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To the Editor.

Sir, — Mr Gilmour, in your last issue, has attempted to contradict my letter to your paper of a few evenings ago, and also to cast an amount of ridicule on the stand I have taken with regard to my endeavor to show the public the truthful side of the question in reference to what was said at the Ashton meeting, and reported by the Ashburton Mail. In Mr Gilmonr’s letter , to Mr launders 1 find the following, which was the basis of my previous letter to The Guardian Ashton, April 17th, 1882 A. Saunders, Esq. Dear Sir, — Yours received with thanks ; You not only said nothing of the sort at- , tributed to you in that article, but you / said nothing that could possibly be mistaken for it. All those coarse expressions about the Judge are entirely the writer’s < own invention, as you said not one wore : j about either meat or drink.” .... Now, Sir, to follow this up I would ask - you to look at Mr Gilmour’s letter in r: answer to mine, and then compare it with the above. These are Mr Gilmour’s words (as he says Mr Saunders made use of at Ashton):—“ Speaking in reply to a ■ question put by Mr Williams respecting bis imprisonment, Mr Saunders said that his case had been surrounded by many untoward circumstances. On the Judge’s arrival in Nelson, just previous to his trial, he had happened to dine, morning and evening, with two gentlemen, both of . whom he (Mr Saunders) had previously displeased, and who he knew were rather bitter against him. Ho mentioned this because such company would certainly strive to prejudice his case.” The Mail record states that Mr Saunders said the Judge was in very bad company, and consequently, no doubt, well informed on one aide of the case before the trial com- • menced, which is true, and which everyone present can vouch for, with the exception of Mr Gilmour. Mark the comparison : First Mr Gilmour states that Mr Saunders does not say one word about 1 meat and drink ; and in the second instance this honorable Ashton gentleman acknowledges the truth of Mr Saund era having said so. With regard to the leading article, I presume it is a comment on < the Mail report, that report, as I have previously said, being quite accurate. V Perhaps I have taken the sense of Mr v, ■ Gilmour’s expression wrongfully, as that • "gentleman says Mr Saunders dined and breakfasted without an allusion to meat and drink. But I should very much like to know how a man can dine and breakfast without having meat and drink. Per- ■ baps Mr Gilmour might tell me, as lam a poor man and the wrinkle would he of great service in maintaining my family ? • I cannot enter into the language that Mr Gilmour does in his letter of the 11th, it - not being in my line, as my training has . not been of the noble and exalted characs - -ter of the Ashton “ Monarch of all I survey " (excuse the quotation), and I am sure your leaders will pardon me for not being . able to launch out in the gentlemanly manner that Mr Gilmour does. Both Mr Sauirders’ speech at Ashton and Mr Gilmour’s letter are beyond my power of criticism. As far ns James Croy coming out with an -- - erroneous and false contradiction, I must say that what I have written is tho truth, but still, I am not prepared to hack my humble opinion against such an honorable • K , gentleman as Mr Gilmour, as it would be futile, seeing that the estimable qualities ,tbatgenueroah are well appiecialed by \ * the Press. Mr Saunders, the electors, apd his neigJi^i^i)P^^,itwould-be to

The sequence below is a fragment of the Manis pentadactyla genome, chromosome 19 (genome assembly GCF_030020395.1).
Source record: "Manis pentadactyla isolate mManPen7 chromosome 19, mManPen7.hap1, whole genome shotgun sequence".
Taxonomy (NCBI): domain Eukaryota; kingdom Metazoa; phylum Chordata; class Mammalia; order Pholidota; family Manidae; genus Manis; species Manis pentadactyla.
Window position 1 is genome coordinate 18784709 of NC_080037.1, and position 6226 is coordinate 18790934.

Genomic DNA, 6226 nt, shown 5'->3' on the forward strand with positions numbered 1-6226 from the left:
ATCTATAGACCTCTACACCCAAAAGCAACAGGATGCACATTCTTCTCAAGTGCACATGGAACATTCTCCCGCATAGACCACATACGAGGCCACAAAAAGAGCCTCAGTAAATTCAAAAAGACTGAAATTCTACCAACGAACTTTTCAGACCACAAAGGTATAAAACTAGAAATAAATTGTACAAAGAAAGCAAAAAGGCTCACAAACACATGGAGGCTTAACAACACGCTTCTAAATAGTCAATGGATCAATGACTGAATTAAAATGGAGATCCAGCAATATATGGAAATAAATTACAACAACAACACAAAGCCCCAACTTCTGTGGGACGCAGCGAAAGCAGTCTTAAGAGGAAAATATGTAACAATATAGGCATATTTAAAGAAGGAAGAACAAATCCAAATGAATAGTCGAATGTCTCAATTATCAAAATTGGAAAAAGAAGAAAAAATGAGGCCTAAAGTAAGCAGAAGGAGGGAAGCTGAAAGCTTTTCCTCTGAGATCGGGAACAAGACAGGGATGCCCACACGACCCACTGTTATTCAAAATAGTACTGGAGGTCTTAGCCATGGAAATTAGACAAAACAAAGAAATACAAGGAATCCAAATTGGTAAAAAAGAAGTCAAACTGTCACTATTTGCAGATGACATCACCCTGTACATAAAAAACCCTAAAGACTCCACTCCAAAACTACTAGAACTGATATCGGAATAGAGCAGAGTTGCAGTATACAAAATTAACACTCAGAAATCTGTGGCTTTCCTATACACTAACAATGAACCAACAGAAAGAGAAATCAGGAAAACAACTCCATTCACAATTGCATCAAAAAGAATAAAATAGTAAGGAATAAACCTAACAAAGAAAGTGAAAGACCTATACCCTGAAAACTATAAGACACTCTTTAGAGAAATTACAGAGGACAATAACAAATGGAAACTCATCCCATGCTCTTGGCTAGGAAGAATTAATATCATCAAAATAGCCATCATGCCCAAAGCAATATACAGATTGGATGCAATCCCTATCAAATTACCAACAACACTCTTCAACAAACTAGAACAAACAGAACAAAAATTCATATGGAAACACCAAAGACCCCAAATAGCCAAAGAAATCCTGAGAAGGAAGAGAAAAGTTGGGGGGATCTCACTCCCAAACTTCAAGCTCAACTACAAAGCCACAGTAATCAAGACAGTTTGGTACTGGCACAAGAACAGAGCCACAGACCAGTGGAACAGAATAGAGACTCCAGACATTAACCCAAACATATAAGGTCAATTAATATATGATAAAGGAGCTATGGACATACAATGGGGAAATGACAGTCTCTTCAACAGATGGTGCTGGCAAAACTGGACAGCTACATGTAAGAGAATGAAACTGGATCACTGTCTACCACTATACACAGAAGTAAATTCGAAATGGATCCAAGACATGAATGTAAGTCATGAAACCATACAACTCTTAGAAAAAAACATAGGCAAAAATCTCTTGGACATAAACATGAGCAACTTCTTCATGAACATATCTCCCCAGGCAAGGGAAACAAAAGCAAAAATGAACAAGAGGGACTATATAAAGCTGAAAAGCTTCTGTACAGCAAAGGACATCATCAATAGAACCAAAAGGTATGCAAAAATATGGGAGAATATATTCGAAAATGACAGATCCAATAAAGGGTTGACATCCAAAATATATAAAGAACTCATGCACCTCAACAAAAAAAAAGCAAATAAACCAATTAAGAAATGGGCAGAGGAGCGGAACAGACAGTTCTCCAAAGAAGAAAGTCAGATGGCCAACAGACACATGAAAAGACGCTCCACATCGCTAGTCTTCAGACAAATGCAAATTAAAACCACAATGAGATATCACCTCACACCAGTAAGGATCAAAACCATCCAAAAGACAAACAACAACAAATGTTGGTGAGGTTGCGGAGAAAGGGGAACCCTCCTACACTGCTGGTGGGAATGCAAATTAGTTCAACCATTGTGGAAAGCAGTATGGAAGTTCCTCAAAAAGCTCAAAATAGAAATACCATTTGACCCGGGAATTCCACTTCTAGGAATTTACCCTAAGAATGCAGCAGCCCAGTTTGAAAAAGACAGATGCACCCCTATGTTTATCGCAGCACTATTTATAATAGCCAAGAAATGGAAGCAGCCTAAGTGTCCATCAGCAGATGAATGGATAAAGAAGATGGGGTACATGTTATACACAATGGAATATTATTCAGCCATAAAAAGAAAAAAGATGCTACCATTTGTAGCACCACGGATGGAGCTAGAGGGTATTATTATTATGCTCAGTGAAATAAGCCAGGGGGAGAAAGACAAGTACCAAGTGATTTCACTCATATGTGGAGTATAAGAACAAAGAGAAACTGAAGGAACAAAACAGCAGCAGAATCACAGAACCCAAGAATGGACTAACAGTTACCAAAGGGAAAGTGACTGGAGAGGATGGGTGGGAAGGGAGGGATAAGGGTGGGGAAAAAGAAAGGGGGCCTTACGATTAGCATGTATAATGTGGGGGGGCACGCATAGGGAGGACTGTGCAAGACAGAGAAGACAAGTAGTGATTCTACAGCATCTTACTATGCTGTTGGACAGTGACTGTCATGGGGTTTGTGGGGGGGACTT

that would cast any reflection on the veracity of Mr Gilmour.—l am, etc., Ashton, May 12. Jambs Croy. [This correspondence must now close,— Ed. (?.]

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Bibliographic details

THE ASHTON MEETING., Ashburton Guardian, Volume III, Issue 635, 13 May 1882

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THE ASHTON MEETING. Ashburton Guardian, Volume III, Issue 635, 13 May 1882

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